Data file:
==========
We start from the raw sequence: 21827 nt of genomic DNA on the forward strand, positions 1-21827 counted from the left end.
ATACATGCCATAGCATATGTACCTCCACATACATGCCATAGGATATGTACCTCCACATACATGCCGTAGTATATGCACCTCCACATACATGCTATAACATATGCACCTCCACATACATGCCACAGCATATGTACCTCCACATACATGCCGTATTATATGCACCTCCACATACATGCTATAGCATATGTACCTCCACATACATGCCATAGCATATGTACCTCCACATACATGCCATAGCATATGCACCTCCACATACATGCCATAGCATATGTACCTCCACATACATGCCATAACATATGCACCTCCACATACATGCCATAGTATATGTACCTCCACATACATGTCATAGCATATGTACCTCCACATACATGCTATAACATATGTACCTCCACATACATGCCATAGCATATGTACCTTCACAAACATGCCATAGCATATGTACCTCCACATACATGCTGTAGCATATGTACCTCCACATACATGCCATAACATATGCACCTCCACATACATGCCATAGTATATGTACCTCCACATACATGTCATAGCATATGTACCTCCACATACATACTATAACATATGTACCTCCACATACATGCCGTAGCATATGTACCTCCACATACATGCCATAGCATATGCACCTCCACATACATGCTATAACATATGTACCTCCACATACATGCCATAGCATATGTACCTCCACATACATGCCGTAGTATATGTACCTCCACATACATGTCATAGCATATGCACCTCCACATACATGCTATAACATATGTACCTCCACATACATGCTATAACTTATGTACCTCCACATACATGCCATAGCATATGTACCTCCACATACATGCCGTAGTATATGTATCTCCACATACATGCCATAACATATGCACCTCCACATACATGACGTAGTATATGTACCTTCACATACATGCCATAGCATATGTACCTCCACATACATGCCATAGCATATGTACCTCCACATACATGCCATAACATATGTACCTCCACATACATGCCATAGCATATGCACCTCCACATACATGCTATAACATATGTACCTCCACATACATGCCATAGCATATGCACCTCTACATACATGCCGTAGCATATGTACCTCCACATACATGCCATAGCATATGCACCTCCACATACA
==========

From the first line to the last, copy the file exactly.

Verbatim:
We start from the raw sequence: 21827 nt of genomic DNA on the forward strand, positions 1-21827 counted from the left end.
ATACATGCCATAGCATATGTACCTCCACATACATGCCATAGGATATGTACCTCCACATACATGCCGTAGTATATGCACCTCCACATACATGCTATAACATATGCACCTCCACATACATGCCACAGCATATGTACCTCCACATACATGCCGTATTATATGCACCTCCACATACATGCTATAGCATATGTACCTCCACATACATGCCATAGCATATGTACCTCCACATACATGCCATAGCATATGCACCTCCACATACATGCCATAGCATATGTACCTCCACATACATGCCATAACATATGCACCTCCACATACATGCCATAGTATATGTACCTCCACATACATGTCATAGCATATGTACCTCCACATACATGCTATAACATATGTACCTCCACATACATGCCATAGCATATGTACCTTCACAAACATGCCATAGCATATGTACCTCCACATACATGCTGTAGCATATGTACCTCCACATACATGCCATAACATATGCACCTCCACATACATGCCATAGTATATGTACCTCCACATACATGTCATAGCATATGTACCTCCACATACATACTATAACATATGTACCTCCACATACATGCCGTAGCATATGTACCTCCACATACATGCCATAGCATATGCACCTCCACATACATGCTATAACATATGTACCTCCACATACATGCCATAGCATATGTACCTCCACATACATGCCGTAGTATATGTACCTCCACATACATGTCATAGCATATGCACCTCCACATACATGCTATAACATATGTACCTCCACATACATGCTATAACTTATGTACCTCCACATACATGCCATAGCATATGTACCTCCACATACATGCCGTAGTATATGTATCTCCACATACATGCCATAACATATGCACCTCCACATACATGACGTAGTATATGTACCTTCACATACATGCCATAGCATATGTACCTCCACATACATGCCATAGCATATGTACCTCCACATACATGCCATAACATATGTACCTCCACATACATGCCATAGCATATGCACCTCCACATACATGCTATAACATATGTACCTCCACATACATGCCATAGCATATGCACCTCTACATACATGCCGTAGCATATGTACCTCCACATACATGCCATAGCATATGCACCTCCACATACA